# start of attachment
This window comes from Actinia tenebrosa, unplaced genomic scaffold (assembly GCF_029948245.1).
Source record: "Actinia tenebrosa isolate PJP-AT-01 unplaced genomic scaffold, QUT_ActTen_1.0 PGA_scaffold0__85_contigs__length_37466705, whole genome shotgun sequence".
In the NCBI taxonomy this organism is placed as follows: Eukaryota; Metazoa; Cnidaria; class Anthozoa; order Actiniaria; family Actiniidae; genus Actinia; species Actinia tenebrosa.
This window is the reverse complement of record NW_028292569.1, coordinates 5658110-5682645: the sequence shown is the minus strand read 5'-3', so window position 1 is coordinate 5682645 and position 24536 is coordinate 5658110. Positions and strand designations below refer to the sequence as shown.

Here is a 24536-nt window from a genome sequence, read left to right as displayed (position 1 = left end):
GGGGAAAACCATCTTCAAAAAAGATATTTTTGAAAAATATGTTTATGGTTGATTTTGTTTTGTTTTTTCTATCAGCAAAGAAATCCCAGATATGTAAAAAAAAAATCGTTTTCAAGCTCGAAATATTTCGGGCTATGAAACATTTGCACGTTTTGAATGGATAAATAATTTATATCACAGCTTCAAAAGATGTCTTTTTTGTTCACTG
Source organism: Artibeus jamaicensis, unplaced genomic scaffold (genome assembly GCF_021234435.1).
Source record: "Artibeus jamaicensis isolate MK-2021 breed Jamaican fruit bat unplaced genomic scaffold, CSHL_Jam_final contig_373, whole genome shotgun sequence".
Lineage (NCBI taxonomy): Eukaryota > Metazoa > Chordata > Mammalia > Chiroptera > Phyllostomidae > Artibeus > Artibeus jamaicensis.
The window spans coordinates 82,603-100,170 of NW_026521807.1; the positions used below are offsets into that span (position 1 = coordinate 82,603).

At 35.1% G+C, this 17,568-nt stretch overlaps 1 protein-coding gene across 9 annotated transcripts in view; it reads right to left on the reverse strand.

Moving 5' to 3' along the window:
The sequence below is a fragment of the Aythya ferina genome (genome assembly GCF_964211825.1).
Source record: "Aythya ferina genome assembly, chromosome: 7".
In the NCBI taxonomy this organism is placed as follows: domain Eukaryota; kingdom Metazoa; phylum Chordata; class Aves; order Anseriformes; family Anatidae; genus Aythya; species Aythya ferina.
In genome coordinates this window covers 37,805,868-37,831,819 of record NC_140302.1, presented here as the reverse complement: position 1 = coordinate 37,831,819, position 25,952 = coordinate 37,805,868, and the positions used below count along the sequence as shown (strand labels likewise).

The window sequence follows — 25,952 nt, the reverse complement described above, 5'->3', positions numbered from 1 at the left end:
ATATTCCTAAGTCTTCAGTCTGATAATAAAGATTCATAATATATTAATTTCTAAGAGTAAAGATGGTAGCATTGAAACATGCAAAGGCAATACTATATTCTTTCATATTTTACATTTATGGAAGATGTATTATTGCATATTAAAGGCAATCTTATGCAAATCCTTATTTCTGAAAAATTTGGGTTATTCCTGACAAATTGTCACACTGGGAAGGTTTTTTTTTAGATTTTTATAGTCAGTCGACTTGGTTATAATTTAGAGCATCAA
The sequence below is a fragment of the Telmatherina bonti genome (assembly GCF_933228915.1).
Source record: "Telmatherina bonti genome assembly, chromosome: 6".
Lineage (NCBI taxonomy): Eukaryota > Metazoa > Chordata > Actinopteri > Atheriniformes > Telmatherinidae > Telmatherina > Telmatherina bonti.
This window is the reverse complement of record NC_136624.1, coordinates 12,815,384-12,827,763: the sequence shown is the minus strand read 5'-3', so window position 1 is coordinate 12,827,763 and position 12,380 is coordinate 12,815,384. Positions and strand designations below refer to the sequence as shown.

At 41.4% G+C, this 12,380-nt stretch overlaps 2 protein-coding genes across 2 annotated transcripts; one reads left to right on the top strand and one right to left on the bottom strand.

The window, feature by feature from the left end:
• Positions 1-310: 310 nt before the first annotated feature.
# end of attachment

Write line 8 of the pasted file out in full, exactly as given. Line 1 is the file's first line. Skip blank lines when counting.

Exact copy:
Source record: "Artibeus jamaicensis isolate MK-2021 breed Jamaican fruit bat unplaced genomic scaffold, CSHL_Jam_final contig_373, whole genome shotgun sequence".